Show simple item record

dc.contributor.authorKonvitz, Milton R.
dc.date.accessioned2020-11-30T18:45:38Z
dc.date.available2020-11-30T18:45:38Z
dc.date.issued1973
dc.identifier.other7668795
dc.identifier.urihttps://hdl.handle.net/1813/82706
dc.descriptionDuration: 46:26
dc.description.abstractThe Stoics recognized that man is social by nature and extended the horizon of human obligations to all of humankind, where the earlier Greek philosophers as well as the Hebrews saw these obligations limited to their own societies. Stoic philosophy had a major impact on the early Church as it became a missionary religion spread by Hellenized Christians of Jewish origins, such as Stephen and Paul. The cosmopolitan and all-embracing way they presented Christ’s message was especially effective, Dr. Konvitz argues, as they brought it to the Gentile world. Mankind had a common father and that father was God. The Stoic philosopher, Epictetus, with his emphasis on freedom of the will and the brotherhood of man, is quoted at length.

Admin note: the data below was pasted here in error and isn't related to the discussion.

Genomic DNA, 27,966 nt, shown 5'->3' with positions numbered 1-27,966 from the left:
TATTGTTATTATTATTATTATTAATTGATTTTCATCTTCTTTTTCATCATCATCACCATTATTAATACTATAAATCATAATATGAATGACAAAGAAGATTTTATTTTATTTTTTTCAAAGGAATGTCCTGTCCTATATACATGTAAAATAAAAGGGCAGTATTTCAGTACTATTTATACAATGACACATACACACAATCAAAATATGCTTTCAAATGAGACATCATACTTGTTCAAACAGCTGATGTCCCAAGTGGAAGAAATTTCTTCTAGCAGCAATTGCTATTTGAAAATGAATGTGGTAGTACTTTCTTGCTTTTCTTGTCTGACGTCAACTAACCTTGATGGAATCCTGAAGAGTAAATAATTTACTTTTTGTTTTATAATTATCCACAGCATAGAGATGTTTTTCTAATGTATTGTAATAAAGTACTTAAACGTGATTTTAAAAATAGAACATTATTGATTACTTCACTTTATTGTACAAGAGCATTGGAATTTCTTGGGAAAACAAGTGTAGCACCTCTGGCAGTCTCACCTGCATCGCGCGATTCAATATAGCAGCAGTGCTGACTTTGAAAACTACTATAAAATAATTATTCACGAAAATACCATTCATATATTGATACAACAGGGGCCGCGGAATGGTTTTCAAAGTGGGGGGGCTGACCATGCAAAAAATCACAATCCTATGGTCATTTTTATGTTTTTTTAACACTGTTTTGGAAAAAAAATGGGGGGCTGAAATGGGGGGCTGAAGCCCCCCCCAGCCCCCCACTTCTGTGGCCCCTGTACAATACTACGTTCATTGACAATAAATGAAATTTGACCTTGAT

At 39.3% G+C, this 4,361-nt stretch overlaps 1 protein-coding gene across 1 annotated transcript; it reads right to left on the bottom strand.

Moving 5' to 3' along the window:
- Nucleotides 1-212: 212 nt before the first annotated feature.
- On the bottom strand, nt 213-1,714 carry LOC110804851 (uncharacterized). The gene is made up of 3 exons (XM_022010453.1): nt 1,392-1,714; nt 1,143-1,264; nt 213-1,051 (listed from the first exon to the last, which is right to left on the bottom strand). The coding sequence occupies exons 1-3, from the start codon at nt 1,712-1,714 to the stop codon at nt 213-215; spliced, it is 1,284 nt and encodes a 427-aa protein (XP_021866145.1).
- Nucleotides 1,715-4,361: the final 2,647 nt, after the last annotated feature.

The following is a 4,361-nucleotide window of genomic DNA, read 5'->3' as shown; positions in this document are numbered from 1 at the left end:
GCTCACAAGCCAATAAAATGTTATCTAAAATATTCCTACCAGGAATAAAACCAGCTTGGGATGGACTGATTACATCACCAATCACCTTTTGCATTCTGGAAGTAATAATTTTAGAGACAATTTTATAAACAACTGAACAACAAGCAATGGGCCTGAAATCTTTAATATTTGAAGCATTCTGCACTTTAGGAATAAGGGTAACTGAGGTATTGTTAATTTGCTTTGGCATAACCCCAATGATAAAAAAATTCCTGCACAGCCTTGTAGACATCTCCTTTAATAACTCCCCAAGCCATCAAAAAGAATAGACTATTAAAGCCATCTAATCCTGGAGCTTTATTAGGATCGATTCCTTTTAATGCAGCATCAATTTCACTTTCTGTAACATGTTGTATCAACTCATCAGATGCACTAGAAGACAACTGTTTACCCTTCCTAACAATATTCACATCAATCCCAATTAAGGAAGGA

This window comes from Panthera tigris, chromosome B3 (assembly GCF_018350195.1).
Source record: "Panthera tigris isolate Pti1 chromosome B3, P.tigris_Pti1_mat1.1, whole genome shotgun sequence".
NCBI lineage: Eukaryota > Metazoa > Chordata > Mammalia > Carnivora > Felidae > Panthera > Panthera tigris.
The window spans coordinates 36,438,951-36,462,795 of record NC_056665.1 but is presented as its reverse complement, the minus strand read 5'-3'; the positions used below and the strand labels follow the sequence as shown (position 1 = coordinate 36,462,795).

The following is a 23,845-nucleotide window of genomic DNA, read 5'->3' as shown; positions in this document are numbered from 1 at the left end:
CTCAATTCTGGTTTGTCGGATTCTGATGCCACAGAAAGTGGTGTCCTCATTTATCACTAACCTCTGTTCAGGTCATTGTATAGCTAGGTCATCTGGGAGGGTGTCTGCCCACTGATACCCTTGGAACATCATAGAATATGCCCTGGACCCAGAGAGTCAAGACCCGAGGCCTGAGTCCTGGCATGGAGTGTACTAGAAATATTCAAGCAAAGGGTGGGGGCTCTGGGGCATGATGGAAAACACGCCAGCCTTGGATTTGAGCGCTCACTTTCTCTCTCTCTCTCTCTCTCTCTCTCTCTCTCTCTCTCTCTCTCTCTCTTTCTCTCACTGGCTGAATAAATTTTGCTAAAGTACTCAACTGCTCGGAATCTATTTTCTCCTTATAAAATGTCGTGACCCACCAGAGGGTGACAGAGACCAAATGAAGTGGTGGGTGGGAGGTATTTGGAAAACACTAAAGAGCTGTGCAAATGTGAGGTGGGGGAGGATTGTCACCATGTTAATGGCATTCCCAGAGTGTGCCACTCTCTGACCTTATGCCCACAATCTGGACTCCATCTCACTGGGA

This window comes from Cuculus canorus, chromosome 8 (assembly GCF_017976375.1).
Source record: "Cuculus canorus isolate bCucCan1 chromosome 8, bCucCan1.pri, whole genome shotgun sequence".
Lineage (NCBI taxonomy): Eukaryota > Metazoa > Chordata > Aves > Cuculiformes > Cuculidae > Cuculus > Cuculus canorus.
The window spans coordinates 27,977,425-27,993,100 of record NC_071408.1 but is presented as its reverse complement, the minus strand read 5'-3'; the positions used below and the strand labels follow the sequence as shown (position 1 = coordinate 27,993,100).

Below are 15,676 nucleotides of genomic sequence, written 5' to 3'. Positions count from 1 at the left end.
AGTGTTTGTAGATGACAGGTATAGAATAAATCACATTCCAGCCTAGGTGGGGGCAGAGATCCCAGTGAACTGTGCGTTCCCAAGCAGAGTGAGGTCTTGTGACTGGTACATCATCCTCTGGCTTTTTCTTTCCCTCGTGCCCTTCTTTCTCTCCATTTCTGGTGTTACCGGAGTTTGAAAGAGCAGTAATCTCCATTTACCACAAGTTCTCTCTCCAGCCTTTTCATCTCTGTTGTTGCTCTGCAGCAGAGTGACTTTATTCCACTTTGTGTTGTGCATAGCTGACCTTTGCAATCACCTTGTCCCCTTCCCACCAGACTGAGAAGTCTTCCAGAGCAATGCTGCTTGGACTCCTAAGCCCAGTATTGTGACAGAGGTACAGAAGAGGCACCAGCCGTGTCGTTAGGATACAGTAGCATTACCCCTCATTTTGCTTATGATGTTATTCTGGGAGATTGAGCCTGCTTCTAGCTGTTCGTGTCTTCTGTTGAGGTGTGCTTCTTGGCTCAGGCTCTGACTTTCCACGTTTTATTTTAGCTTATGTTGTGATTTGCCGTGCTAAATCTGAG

dc.language.isoen_US
dc.subjectlaw
dc.subjectConstitution
dc.subjectUnited States
dc.subjectBill of Rights
dc.subjectAmerican ideals
dc.titleAmerican Ideals 26. The Stoics, Part 3
dc.typesound
dc.description.audio1_09cw6vsr
dc.description.legacydownloads4289avb02f02_03.mp3: 53 downloads, before Oct. 1, 2020.
local.authorAffiliationKonvitz, Milton R.: Cornell University


Files in this item

Thumbnail

This item appears in the following Collection(s)

Show simple item record

Statistics